writers on dancing


Pilobolus: Recent Works

"Megawatt," "Wedlock," "Symbiosis," Star-Cross'd"
Pilobolus Dance Theatre
Joyce Theater
New York, NY
July 8, 2004

By Susan Reiter
copyright © 2004 by Susan Reiter
published July 11, 2004

While the other two programs of the current Pilobolus season are anchored by works that have by now become golden oldies ("Untitled," from 1975, and "Day Two," from 1980), this one is very much about the Pilobolus of the here and now, since all four works were from 2001 or later. What emerged from this present-day portrait was an intriguing mix of styles and approaches; it was varied evening free of what one might consider classic Pilobolean antics—gymnastic displays that featured jokey, mildly naughty shapes made by bodies playfully joined in surprising ways, or surreal, quasi-narratives While elements of gymnastics, acrobatics, yoga and even aerobics contribute to the movement, these were pieces with attitude and/or a theatrical motivation.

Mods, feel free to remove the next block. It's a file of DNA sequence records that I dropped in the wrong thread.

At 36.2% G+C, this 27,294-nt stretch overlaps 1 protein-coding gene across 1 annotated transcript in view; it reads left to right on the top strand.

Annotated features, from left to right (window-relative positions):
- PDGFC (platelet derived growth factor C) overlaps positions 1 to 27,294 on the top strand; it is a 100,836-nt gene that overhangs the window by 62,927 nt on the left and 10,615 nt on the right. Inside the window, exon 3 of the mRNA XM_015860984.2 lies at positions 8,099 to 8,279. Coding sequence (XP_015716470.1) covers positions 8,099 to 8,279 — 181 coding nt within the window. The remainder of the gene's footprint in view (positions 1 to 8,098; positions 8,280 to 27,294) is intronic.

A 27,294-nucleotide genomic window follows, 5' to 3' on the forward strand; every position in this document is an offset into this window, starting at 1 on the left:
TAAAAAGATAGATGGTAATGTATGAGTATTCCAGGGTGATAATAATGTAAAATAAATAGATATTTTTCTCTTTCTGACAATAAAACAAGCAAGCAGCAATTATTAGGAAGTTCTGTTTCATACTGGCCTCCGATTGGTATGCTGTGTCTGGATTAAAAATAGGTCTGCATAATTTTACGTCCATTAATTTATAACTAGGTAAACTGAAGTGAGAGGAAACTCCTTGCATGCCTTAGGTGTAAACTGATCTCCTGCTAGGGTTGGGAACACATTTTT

Jonathan Wollken's new "Megawatt" (as always, in Pilobolus programs the primary choreographer is credited "in collaboration" with" the work's original cast members) is a rough and tumble, Generation X-flavored explosion of fierce energy, with much of the movement on or close to the floor. The full company enters together from stage right, inching along their backs, bobbing smoothly as though this was just another method of locomotion. The stage is an arena, outlined in double strips of pale green light, with the center area violet blue, that seems to send extra voltage into their bodies, so highly charged is their intensely physical activity.